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Mental health and social care

Care - 27 Apr 2021

Social care workers are more likely to report poor mental health than other workers – and the gap is widening

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GMB surveyed our social care members to investigate the mental health impacts of work during the coronavirus pandemic. The results have been covered by the BBC and more information can be found in our press release

GMB surveyed 1,243 members between December and January. This short post examines some of the issues raised by the findings in more depth.

 

Social care workers are more likely to report poor mental health than other workers – and the gap is widening 

Our members reported happiness scores declined by 12 per cent between the second and third waves, while reported anxiety levels rose by 6 per cent.

Worryingly, the mental health and wellbeing gap grew between the two waves. All employees reported more positive scores, while care workers’ scores declined.

In September to October 2020, care workers’ reported anxiety levels that were 35 per cent higher than all employees. By December 2020 to January 2021, the gap had grown to 44 per cent.

Table is scrollable sideways depending on your screen size

 

Survey 1 
September - October 2020 

Survey 2 
December 2020 - January 2021 

Difference between care workers and all employees (%) 

Change in care workers' scores (%) 

 

Care respondents 

ONS - all employees 

Care respondents 

ONS - all employees 

Survey 1 

Survey 2 

Life satisfaction 

5.1 

6.8 

4.5 

6.6 

-25.7 

-31.4 

-10.2 

Worth 

5.9 

7.4 

5.6 

7.3 

-19.5 

-22.9 

-4.8 

Happiness 

5.1 

6.9 

4.5 

6.6 

-26.3 

-32.7 

-12.0 

Anxiety 

5.7 

4.2 

6.0 

4.2 

35.2 

44.3 

5.7 

 

Sick pay is a mental health issue

Many care workers do not receive any sick pay cover, and most care workers are only contractually entitled to the Statutory Sick Pay (SSP) rate of £96.35 a week.

External research has demonstrated that there is a link between inadequate sick pay and higher rates of infections in care homes for residents and staff.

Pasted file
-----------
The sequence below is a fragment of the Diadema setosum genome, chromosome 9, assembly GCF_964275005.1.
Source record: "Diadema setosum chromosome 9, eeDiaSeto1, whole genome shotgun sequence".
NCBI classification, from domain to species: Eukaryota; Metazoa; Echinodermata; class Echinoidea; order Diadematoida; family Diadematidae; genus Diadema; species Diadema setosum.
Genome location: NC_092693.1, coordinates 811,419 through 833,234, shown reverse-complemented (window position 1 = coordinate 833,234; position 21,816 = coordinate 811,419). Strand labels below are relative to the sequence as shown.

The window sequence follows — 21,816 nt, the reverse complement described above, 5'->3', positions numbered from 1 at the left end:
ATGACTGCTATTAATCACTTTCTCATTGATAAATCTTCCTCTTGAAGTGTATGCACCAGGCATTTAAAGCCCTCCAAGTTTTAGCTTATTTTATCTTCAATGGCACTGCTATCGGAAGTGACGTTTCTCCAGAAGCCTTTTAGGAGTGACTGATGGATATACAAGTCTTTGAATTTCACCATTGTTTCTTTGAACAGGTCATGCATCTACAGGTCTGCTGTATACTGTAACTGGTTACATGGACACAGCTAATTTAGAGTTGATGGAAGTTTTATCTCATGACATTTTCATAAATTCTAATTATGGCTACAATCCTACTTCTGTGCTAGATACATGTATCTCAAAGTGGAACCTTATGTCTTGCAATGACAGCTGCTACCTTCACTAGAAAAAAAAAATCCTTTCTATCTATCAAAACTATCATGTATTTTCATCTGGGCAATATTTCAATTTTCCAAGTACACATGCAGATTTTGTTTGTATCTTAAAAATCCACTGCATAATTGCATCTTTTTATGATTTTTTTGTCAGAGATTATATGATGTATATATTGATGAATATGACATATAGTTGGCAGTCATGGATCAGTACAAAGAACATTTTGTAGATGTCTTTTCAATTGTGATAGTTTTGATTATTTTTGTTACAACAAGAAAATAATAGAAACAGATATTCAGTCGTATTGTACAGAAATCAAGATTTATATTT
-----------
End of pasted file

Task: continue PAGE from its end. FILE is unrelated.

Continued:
Our research found that care workers on SSP reported scores for feeling that was they do in life is worthwhile that were 10 per cent lower than workers on company sick pay, and happiness scores that were 11 per cent lower, on average. 

Anxiety scores were 3 per cent higher on average for workers on SSP. However, care workers on SSP were more likely to report very high anxiety rates, as the graph below shows. 

Scatter graph showing that care workers on Statutory Sick Pay were more likely to report significantly higher anxiety levels

 

Some groups of care workers are more likely to report poor mental health 

On average, all groups of care workers were more likely to report poor mental health than all workers. However, some groups of care workers were more likely to report poor mental health and wellbeing than others.

Women workers, disabled workers, those who worked in residential care, and workers employed on Statutory Sick Pay were all more likely to report a lower sense of happiness, self-worth, or life satisfaction, and they were more likely to report higher anxiety levels.

 

Work in care? Not a GMB member?

 

image of care worker

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Note on methodology  

We asked our members four standardised ONS questions to measure care workers’ self-reported sense of life satisfaction, self-worth, happiness, and anxiety levels. These questions are an accepted measure of people’s wellbeing.

The same questions were asked in an earlier GMB survey, which was completed by 828 care workers. The results allowed us to compare changes in social care workers’ reported mental health and wellbeing between the second and third waves in infections. It also allowed us to compare our members’ responses to all employees, as estimated by the ONS

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